I’m starting this blog because no one else has, someone has to, and I’ll be damned if I’m second. Also because it’s 4:17 am and I can’t sleep – after ditching my bed and curling up on the living room floor with a giant stuffed bear didn’t work, I decided to give up and go do something productive.
My name’s Kinsey and I have two moms and two little sisters. Only two men have ever lived in my house: my cat Hugo who scared the hell out of me, and my Grandpa – who we called Grumpa – who scared the hell out of everyone. Both are no longer with us, so I’m left with the estrogen-filled-fabulous that one of my friends admiringly – I think – called “A 24-7 Sleepover.” Pretty accurate, except for when we don’t sleep, which is often, if you couldn’t tell.
I love to write and I really love to talk, so naturally, I was looking for another place to run my mouth – ideally about something that mattered – and the Internet, minus Facebook, was maybe the only place I go that’s not already oversaturated with my voice. The number one rule of blogging is to be a unique perspective – I guess you’re wasting your time if you’re not. So I had two options: talk about being a 12-year cancer survivor at age 17, or talk about being the daughter of the two coolest lesbians and maybe the two coolest people you’ll ever meet.
As a motivational speaker, I’ve talked about cancer a lot. I’ve talked about Bucket Lists, living life to the fullest, making the most of every single second, all of it. I even started a Facebook page called Dragon Slayers – what my parents called us during my illness – that was supposed to be a constant stream of inspiration and amazing people beating the odds and making a difference…but ultimately, it fell flat, maybe because I was lazy and didn’t post enough, or maybe because at some point I ran out of ways to say “change the world and live like you’ll die tomorrow.” My ideal dream was to be just like Upworthy, but dang it, I was second. Besides, living with cancer is not a very controversial topic. It’s awful, it’s unfair, you will never be the same afterwards, and sometimes that means your life is forever changed for the better – like mine – and sometimes it means your family is irreparably broken because this dragon stole someone you love. I am one of the lucky ones; cancer in so many ways defines who I’ve become, but it doesn’t define my life anymore. From that unique perspective, I had fewer unique things to talk about every day. So I moved onto Plan B: lesbomoms.
There are plenty of gay parent blogs – at least 25 because I found a top 25 list. I figured there would be fewer, but still plenty of blogs from children of gay parents, and so I searched for them to try to find out how I could stand out, or if I even had enough new things to say that I wouldn’t just be polluting the airwaves. There’s not plenty, there’s not even few; there’s not one. Not a single blog in the world about having gay parents, actually written by the child of two moms or two dads – and if Google can’t find you, no one can. There is one book about having two moms that I know of and it’s written by a son. However, I did find lots of articles on a ridiculous new study rating the children of gay parents versus straight parents and claiming we were less likely to graduate high school – daughters of gay parents “considerably less likely.” I just got accepted to Stanford, bitch. Don’t tell me I’m considerably less likely to do anything. That was the last fuel my fire needed.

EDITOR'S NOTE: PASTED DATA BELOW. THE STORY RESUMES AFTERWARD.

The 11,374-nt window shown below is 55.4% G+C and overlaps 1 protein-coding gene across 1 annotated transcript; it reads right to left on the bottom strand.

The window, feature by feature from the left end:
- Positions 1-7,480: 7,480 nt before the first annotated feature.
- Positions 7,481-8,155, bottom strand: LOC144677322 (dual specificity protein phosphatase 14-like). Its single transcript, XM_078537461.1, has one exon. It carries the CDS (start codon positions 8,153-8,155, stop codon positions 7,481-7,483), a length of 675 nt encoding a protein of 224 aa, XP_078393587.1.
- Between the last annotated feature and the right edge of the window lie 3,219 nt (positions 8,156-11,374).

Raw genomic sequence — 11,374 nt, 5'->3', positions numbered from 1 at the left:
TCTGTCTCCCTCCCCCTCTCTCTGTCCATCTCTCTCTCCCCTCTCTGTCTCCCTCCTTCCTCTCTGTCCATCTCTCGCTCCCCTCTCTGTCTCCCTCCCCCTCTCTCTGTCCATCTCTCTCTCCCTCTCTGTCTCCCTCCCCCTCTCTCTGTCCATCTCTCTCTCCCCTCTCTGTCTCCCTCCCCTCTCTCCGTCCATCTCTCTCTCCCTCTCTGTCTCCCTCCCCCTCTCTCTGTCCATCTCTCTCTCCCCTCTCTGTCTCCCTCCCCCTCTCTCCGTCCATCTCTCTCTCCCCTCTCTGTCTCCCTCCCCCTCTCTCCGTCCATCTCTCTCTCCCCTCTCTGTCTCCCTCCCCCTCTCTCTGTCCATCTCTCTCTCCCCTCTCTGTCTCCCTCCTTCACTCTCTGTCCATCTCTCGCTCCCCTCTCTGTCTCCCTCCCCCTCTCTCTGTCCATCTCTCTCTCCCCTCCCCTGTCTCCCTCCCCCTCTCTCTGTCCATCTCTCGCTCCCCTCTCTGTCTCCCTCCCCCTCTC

Here was my chance to say something that matters, that is relevant, that is sad and hilarious and exciting and important – and definitely unique – all at the same time. Having two moms does define me – and also totally doesn’t define me at all – every single day in a way that needs to be talked about. Needs to be talked about or else child rankings will be seen as fact, needs to be talked about because maybe it will help more people understand, needs to be talked about because modern families are more common every day, needs to be talked about because I desperately want gay moms and gay dads and gay kids who may be struggling or feel alone to know that we are proud and we are more than okay.
My sisters and I are healthy, well-adjusted, intelligent, brave, mostly sane and perfectly imperfect. We are beautiful, despite our flaws and because of them, and are ready to take on the world. We are Dragon Slayers, we are sisters, we are friends, but mostly I think, we are daughters who love our moms – and are loved back – as much as is humanly possible. Our family is different, just the way we like it. We’re an adventure. I hope you’ll join us.